02 May 2012
How To Find Good Places To Photograph
For this week's "Thursday Tip" I'd like to talk a little about how I find good places to photograph nature. How do I find photography locations when I've moved to a new place, when I'm traveling, or when I feel like trying something new? Here are a few techniques I use to find new spots. I hope you'll find these helpful.
1. Get out a map or gazetteer.
One of the first things I'll usually do is look at a map of the area. I'm particularly fond of the Atlas & Gazetteers for each state put out by Delorme, because of their high level of detail (both in roads and inclusion of parks and other sites of interest). But even a gas station map or a US road atlas will be helpful to start. Look for the colored blocks or icons that represent locations such as wildlife refuges, state or national forests, national parks, or other recreational areas. Also useful (on maps that have them) are icons representing swamps/marshes or forests, as well as the location of rivers, streams, ponds, and lakes. Once you have some likely candidates, scouting trips or an internet search can help you narrow down to the most promising.
2. Use the interwebs.
This "series of tubes" (to quote Senator Ted Stevens) was just made for nature photographers scouting locations from their living rooms. The possibilities are nearly endless. From general to specific searches you can get a lot of great detailed information off of the internet for a given location. If you are just looking for good places to go, you can do a very general search on Google (or another search engine) such as "places to photograph wildlife in DC" and maybe you'll get lucky. Or if you have a specific species in mind, search for that species with some location information; for example "yellow lady's slippers VA". You might want to try both a website search and an image search. The image search will probably return a lot of crappy images (particularly for popular locations), but it will give you some idea of what the location looks like or a general area to look for a particular species. Even when you happen upon great images, remember that the idea isn't to go out and replicate those images exactly, but instead to get an idea of the possibilities and potential subjects. Once you have a location in mind, internet searches and websites for the location can help you determine times and seasons to go, directions, rules and restrictions, fees, and promising locations within a large park.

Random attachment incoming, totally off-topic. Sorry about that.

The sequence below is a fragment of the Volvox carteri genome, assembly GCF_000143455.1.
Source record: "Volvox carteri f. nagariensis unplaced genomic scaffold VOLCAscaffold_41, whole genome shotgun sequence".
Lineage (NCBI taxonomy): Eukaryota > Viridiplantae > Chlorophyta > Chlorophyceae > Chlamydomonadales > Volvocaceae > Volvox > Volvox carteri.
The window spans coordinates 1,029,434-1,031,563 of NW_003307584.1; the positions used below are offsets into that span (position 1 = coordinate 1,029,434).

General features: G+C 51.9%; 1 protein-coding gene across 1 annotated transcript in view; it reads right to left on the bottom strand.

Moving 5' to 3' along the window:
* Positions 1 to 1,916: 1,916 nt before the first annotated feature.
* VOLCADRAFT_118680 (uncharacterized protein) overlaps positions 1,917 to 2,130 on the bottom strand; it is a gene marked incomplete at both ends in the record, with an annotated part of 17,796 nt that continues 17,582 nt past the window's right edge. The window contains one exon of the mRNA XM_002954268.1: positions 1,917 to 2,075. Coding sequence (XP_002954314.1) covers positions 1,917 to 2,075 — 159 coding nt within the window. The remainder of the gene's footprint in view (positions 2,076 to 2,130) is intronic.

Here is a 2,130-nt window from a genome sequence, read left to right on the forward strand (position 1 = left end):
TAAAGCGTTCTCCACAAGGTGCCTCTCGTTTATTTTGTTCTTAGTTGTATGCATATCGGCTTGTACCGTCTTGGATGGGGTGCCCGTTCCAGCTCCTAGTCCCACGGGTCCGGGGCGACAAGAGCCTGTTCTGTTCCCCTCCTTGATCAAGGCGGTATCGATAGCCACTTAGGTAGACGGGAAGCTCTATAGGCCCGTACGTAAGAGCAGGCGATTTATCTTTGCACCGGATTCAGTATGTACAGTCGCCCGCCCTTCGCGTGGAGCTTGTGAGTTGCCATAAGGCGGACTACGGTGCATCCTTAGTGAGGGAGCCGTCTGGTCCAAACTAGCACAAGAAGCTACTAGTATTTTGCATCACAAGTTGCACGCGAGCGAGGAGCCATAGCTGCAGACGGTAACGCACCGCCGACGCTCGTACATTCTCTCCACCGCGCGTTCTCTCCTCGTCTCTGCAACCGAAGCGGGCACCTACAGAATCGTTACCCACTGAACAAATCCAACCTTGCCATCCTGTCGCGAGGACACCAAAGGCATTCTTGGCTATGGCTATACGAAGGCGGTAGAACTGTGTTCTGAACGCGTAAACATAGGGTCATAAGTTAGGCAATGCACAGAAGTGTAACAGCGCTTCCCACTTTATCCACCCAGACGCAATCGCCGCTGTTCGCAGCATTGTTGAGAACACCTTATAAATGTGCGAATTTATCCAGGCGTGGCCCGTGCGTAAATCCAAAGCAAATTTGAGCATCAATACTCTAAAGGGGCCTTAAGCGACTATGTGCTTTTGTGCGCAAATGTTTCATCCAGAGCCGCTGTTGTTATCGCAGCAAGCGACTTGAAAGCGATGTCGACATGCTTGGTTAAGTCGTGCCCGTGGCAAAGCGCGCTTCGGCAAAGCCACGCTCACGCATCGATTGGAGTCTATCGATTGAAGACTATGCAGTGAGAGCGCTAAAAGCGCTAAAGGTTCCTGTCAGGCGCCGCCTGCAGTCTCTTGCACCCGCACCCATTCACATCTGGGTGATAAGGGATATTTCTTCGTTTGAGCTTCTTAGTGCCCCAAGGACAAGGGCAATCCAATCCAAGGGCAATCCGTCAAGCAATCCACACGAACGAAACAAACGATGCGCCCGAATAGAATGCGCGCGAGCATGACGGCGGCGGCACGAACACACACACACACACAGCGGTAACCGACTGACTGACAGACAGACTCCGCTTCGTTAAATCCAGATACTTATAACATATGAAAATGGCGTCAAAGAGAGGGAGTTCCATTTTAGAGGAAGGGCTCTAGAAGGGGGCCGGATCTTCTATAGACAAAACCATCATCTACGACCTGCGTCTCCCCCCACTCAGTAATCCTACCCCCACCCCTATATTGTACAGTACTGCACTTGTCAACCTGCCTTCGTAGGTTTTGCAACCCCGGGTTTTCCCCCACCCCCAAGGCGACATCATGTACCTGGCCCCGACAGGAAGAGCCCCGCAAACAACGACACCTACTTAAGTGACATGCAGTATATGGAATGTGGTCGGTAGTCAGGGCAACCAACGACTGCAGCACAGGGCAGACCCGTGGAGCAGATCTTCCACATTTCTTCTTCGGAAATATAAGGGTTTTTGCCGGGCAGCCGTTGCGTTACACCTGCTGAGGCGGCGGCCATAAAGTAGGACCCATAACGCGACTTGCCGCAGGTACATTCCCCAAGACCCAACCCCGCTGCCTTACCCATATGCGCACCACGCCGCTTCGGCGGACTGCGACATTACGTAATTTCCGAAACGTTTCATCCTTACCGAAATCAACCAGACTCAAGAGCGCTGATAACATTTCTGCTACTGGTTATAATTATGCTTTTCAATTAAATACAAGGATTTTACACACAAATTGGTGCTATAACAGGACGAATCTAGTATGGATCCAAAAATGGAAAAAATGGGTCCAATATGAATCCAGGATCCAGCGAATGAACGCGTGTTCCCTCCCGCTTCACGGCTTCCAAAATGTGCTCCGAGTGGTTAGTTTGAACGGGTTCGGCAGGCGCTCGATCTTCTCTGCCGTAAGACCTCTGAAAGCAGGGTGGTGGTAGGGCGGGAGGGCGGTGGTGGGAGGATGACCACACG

3. Rare bird alerts.
I'm on the email list for the Delaware Rare Bird Alert and I frequently check the alerts for MD and VA as well on the web. Birdingonthe.net is a great resource for finding your local bird alert or alerts for areas you are travelling to. Even if you aren't interested in birds, these posts can lead you to interesting areas that are also great for other wildlife or wildflowers. Off-topic posts will often talk about amazing concentrations/sightings of wildflowers, insects, and/or mammals that birders have located while they are out in the field.
Often your peers or other wildlife aficionados (such as birders) can help lead you to new and promising locations in the midst of friendly chat. But there is a delicate balance to building these relationships. Often there is a give and take to the relationship, you must provide good information to get good information. Even if that information is just what cool species you saw around the corner of the trail. Sometimes photographers and birders are jealous and/or protective of their favorite spots. You must convince these "gatekeepers" that you are either "worthy" of this information or more often that you will care for and respect these areas as much as they do. I can guarantee you that accosting the first stranger you meet, with pushy or rude requests for what they've seen/photographed or what other areas are "good", will get you few useful results.
5. Ask a ranger (or other equivalent professional).
I probably don't use this technique often enough. I've got a streak of foolish pride and I like to find good areas "on my own" and differentiate myself from the average pesky tourist. This technique can be hit or miss sometimes as well. Some rangers are incredible resources of information, who spend all their hours, on the job and off, exploring the park and learning, while others are just "register jockeys" that have little knowledge of the environment around them. You can also run into the "gate-keeping" phenomenon mentioned above; even more so because it can be part of official or unofficial policy to protect fragile resources. All that said, the image at the beginning of this post was made because I asked a friendly ranger if she knew a good spot to find some pink lady's slippers within Shenandoah National Park. She didn't, but she did direct me to an incredible concentration of yellow lady's slippers (and poison ivy) just a few feet off of Skyline Drive that I never knew about. Thank you ranger!
6. Keep your eyes peeled and your spirit adventuresome.
Always keep your eyes open for new potential locations when you are out in the field. Look both for new areas within a park you are familiar with and new areas on your drives to and from. Don't be afraid to try a new location; you never know when you will be rewarded and decide to add it to your regular schedule. Lousy light conditions for photography can provide the perfect excuse to check out a new spot. Oftentimes, I might find evidence that a location would be a good spot for a particular subject during a certain season (in particular, I'll find evidence of wildflowers that have already gone by). In that case, I'll estimate the ideal date and set a reminder with an alarm in my iPhone calendar for a couple days ahead of time and set it on annual repeat so I can return when the time is right.
Did I miss any good ones? What techniques do you use to find new locations to photograph? Leave a comment below.